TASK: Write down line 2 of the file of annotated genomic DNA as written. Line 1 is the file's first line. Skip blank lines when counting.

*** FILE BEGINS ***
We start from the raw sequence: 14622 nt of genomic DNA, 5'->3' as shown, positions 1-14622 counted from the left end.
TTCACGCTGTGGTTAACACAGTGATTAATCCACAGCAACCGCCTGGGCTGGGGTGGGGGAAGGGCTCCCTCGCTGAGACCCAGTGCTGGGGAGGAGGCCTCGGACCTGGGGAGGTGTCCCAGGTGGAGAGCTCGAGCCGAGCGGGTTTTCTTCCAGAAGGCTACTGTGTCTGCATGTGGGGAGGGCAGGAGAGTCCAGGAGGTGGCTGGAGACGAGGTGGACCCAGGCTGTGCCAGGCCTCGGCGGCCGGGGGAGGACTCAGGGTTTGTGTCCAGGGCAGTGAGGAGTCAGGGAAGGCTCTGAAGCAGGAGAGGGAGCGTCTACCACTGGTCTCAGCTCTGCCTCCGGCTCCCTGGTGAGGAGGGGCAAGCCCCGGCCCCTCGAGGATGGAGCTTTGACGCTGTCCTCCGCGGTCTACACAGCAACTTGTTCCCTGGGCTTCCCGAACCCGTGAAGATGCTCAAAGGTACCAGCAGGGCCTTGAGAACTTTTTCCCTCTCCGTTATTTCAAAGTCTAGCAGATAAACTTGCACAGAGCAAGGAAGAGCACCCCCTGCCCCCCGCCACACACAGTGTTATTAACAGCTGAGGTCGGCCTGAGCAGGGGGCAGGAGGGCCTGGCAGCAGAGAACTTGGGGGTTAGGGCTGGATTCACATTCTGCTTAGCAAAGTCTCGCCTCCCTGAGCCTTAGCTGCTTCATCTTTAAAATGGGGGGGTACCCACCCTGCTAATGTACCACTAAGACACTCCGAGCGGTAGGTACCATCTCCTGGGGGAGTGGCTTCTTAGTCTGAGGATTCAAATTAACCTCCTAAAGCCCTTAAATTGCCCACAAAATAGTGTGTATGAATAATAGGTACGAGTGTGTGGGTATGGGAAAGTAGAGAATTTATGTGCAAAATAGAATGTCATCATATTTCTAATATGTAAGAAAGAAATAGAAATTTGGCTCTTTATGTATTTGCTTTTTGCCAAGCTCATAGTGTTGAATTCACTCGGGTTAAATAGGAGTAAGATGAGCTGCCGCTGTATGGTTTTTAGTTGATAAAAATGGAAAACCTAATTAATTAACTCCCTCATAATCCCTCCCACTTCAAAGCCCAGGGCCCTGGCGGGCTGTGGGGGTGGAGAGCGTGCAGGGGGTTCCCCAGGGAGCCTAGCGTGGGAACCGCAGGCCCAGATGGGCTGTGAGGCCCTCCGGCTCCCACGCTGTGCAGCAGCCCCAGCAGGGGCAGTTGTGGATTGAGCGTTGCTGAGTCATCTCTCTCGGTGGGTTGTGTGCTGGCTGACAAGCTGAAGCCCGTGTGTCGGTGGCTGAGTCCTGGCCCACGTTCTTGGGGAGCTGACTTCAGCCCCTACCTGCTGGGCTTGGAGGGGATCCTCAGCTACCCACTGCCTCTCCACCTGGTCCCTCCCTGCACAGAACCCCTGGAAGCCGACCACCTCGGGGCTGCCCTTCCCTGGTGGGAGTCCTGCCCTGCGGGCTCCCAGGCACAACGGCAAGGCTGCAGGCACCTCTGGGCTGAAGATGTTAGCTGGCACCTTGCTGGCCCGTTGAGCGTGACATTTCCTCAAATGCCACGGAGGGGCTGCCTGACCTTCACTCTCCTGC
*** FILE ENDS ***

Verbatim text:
TTCACGCTGTGGTTAACACAGTGATTAATCCACAGCAACCGCCTGGGCTGGGGTGGGGGAAGGGCTCCCTCGCTGAGACCCAGTGCTGGGGAGGAGGCCTCGGACCTGGGGAGGTGTCCCAGGTGGAGAGCTCGAGCCGAGCGGGTTTTCTTCCAGAAGGCTACTGTGTCTGCATGTGGGGAGGGCAGGAGAGTCCAGGAGGTGGCTGGAGACGAGGTGGACCCAGGCTGTGCCAGGCCTCGGCGGCCGGGGGAGGACTCAGGGTTTGTGTCCAGGGCAGTGAGGAGTCAGGGAAGGCTCTGAAGCAGGAGAGGGAGCGTCTACCACTGGTCTCAGCTCTGCCTCCGGCTCCCTGGTGAGGAGGGGCAAGCCCCGGCCCCTCGAGGATGGAGCTTTGACGCTGTCCTCCGCGGTCTACACAGCAACTTGTTCCCTGGGCTTCCCGAACCCGTGAAGATGCTCAAAGGTACCAGCAGGGCCTTGAGAACTTTTTCCCTCTCCGTTATTTCAAAGTCTAGCAGATAAACTTGCACAGAGCAAGGAAGAGCACCCCCTGCCCCCCGCCACACACAGTGTTATTAACAGCTGAGGTCGGCCTGAGCAGGGGGCAGGAGGGCCTGGCAGCAGAGAACTTGGGGGTTAGGGCTGGATTCACATTCTGCTTAGCAAAGTCTCGCCTCCCTGAGCCTTAGCTGCTTCATCTTTAAAATGGGGGGGTACCCACCCTGCTAATGTACCACTAAGACACTCCGAGCGGTAGGTACCATCTCCTGGGGGAGTGGCTTCTTAGTCTGAGGATTCAAATTAACCTCCTAAAGCCCTTAAATTGCCCACAAAATAGTGTGTATGAATAATAGGTACGAGTGTGTGGGTATGGGAAAGTAGAGAATTTATGTGCAAAATAGAATGTCATCATATTTCTAATATGTAAGAAAGAAATAGAAATTTGGCTCTTTATGTATTTGCTTTTTGCCAAGCTCATAGTGTTGAATTCACTCGGGTTAAATAGGAGTAAGATGAGCTGCCGCTGTATGGTTTTTAGTTGATAAAAATGGAAAACCTAATTAATTAACTCCCTCATAATCCCTCCCACTTCAAAGCCCAGGGCCCTGGCGGGCTGTGGGGGTGGAGAGCGTGCAGGGGGTTCCCCAGGGAGCCTAGCGTGGGAACCGCAGGCCCAGATGGGCTGTGAGGCCCTCCGGCTCCCACGCTGTGCAGCAGCCCCAGCAGGGGCAGTTGTGGATTGAGCGTTGCTGAGTCATCTCTCTCGGTGGGTTGTGTGCTGGCTGACAAGCTGAAGCCCGTGTGTCGGTGGCTGAGTCCTGGCCCACGTTCTTGGGGAGCTGACTTCAGCCCCTACCTGCTGGGCTTGGAGGGGATCCTCAGCTACCCACTGCCTCTCCACCTGGTCCCTCCCTGCACAGAACCCCTGGAAGCCGACCACCTCGGGGCTGCCCTTCCCTGGTGGGAGTCCTGCCCTGCGGGCTCCCAGGCACAACGGCAAGGCTGCAGGCACCTCTGGGCTGAAGATGTTAGCTGGCACCTTGCTGGCCCGTTGAGCGTGACATTTCCTCAAATGCCACGGAGGGGCTGCCTGACCTTCACTCTCCTGC